time the motor will turn at 50% of its maximum speed." So the arduino gives the pulse, and you command this motor driver instructable to accellerate the motor slow until top speed by regulating the pwm signal with the arduino?

oh, i think u made an on/off switch, commanded by pwm?

yvan den bossche (author)2015-12-01


vanderaalle (author)2015-10-24

I'm using it since extensively. Just for reference, it's discussed in O'Sullivan and Igoe, Physical computing

TeamJaeger (author)vanderaalle2015-10-24

cool :)

McPeppr (author)2015-10-15

Hi Folks. I think the scematics wrong. You short circuit VIN and GND by the 9V battery and will probably demage your arduino. Plus scematics and break board graphic are different.
Can anyone explain why there's a diode parallel to the motor?

askjerry (author)McPeppr2015-10-17

When you spin an electric DC motor, it becomes a generator... so when this circuit gets the motor moving at high speed, then suddenly switched off... the motor continues to spin a short time... during this time there is a feedback voltage. The reversing diode allows this voltage to have a path to ground.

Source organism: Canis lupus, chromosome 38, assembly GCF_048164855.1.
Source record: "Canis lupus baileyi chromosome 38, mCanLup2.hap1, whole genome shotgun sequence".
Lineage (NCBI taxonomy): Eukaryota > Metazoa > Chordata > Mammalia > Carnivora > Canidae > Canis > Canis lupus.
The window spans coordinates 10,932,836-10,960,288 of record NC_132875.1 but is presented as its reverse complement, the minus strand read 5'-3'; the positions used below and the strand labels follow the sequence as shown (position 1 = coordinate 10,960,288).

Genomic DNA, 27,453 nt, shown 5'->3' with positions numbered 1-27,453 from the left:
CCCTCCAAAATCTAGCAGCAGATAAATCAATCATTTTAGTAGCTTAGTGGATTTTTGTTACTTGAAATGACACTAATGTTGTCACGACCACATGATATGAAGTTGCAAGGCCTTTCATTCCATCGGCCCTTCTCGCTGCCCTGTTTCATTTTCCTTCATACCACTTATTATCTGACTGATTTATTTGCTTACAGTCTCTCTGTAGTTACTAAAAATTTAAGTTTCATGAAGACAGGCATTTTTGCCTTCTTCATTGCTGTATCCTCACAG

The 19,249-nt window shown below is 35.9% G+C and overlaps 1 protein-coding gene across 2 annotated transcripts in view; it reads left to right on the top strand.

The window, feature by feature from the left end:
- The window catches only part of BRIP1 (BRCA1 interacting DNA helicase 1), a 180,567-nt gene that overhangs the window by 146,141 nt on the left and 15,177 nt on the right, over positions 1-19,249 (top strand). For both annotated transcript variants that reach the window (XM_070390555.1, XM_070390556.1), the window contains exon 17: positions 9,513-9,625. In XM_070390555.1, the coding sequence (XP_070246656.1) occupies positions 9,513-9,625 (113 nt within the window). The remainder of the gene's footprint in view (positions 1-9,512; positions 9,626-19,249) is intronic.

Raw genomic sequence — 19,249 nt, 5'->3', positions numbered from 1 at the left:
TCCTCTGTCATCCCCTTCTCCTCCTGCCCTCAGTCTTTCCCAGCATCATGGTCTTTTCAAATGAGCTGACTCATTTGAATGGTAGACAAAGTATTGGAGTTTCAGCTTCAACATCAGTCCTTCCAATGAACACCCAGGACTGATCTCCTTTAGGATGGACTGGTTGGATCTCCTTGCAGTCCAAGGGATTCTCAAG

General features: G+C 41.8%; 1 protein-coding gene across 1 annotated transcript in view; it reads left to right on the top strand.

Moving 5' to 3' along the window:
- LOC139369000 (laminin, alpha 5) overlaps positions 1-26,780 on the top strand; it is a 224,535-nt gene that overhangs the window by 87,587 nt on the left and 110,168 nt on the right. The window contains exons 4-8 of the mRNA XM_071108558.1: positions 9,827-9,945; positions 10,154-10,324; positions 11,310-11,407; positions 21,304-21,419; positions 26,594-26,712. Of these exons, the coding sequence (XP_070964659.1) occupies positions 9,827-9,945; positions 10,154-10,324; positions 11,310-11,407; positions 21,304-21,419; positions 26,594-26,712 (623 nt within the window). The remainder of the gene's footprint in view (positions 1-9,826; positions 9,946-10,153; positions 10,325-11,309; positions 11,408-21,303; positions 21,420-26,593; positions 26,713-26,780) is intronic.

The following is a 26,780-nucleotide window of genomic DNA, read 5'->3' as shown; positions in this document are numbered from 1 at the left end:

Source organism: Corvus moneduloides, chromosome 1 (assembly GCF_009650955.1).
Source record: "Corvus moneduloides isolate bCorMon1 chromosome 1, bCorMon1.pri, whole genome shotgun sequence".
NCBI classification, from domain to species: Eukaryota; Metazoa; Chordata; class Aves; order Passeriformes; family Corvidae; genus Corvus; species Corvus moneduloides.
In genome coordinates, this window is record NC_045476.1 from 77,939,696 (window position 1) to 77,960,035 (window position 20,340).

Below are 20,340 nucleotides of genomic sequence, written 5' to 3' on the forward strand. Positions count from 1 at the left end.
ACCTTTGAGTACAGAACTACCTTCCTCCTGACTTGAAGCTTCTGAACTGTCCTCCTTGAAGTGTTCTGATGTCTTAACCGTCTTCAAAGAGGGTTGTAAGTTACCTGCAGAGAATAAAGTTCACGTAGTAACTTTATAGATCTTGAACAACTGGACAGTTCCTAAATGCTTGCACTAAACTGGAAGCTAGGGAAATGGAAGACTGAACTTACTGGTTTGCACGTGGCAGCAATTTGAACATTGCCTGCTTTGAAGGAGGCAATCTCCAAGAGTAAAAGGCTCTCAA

Additionally... when driving a coil... either a motor or a solenoid... when power is applied, a magnetic field is created. When power is removed, this magnetic field collapses. When a magnetic field collapses, there is a reverse power spike... again, this reverse diode allows it to have a path.

TeamJaeger (author)McPeppr2015-10-15

A 9v is well within the 7-12v recommended input voltage of an arduino. In fact 6V is the absolute minimum and 20V is the absolute max ( ). I have actually powered arduinos this way with 2S or event 3S LiPos without problems.